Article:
What Happens After 10 Years of NHR Are Up?

The small print: Portugalist may generate a commission from mentioned products or services. This is at no additional cost to you and it does not affect our editorial standards in any way. All content, including comments, should be treated as informational and not advice of any kind, including legal or financial advice. The author makes no representations as to the accuracy, completeness, suitability, or validity of any information on this site and will not be liable for any errors or omissions or damages arising from its display or use. Links to external websites do not constitute an endorsement. [More Info]

James Cave / Last Updated: February 1, 2023 / Posted in: QandA

The NHR (non-habitual residency) tax regime is very appealing and one of the reasons that many prospective expats choose Portugal over neighbouring countries like Spain and Greece. It offers newcomers (and in many cases those returning) to Portugal preferential tax rates; tax rates that are different to what most people in Portugal normally pay. For example, pensions are typically taxed at a flat rate of 10%, which can be very appealing for those with large pensions.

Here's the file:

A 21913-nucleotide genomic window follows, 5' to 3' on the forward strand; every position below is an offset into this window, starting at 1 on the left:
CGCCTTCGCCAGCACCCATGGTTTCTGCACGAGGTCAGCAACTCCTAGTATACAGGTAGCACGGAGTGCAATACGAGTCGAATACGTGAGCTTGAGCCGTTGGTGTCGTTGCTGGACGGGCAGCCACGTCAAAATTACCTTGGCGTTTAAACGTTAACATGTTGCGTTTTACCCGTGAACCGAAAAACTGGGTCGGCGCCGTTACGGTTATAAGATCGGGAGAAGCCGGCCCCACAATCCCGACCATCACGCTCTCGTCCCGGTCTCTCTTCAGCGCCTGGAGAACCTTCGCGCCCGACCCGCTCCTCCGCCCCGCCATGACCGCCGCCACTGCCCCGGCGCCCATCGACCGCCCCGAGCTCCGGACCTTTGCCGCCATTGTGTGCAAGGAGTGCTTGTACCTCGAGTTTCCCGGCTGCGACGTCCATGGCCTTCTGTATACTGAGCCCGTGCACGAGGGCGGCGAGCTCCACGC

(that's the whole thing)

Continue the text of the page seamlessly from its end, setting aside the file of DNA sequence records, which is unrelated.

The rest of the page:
But NHR only lasts 10 years. According to Paula Santos from Tax Team Consulting, after those 10 years are up, you go onto normal Portuguese tax rates. Santos also highlights that “it’s 10 consecutive years,” which means that you cannot pause it or start it a few years after you move to Portugal: it starts “from the first fiscal year in Portugal.”

Santos also cautions that while NHR can be very appealing, it isn’t always the best deal for everyone and in actual fact, there may be a different tax regime that sees you taxed less. That said, she still encourages everyone to apply for NHR regardless. “You should always apply when you arrive as, even if you don’t benefit from NHR in the first year, a lot can happen in 10 years and you may benefit from NHR in the future.”

If you’re planning on moving to Portugal for more than 10 years, it’s a good idea to plan for what your financial life will be like during those 10 years and after.

Have more taxing questions? Read our big guide to the non habitual tax regime

Topics:

Leave a Comment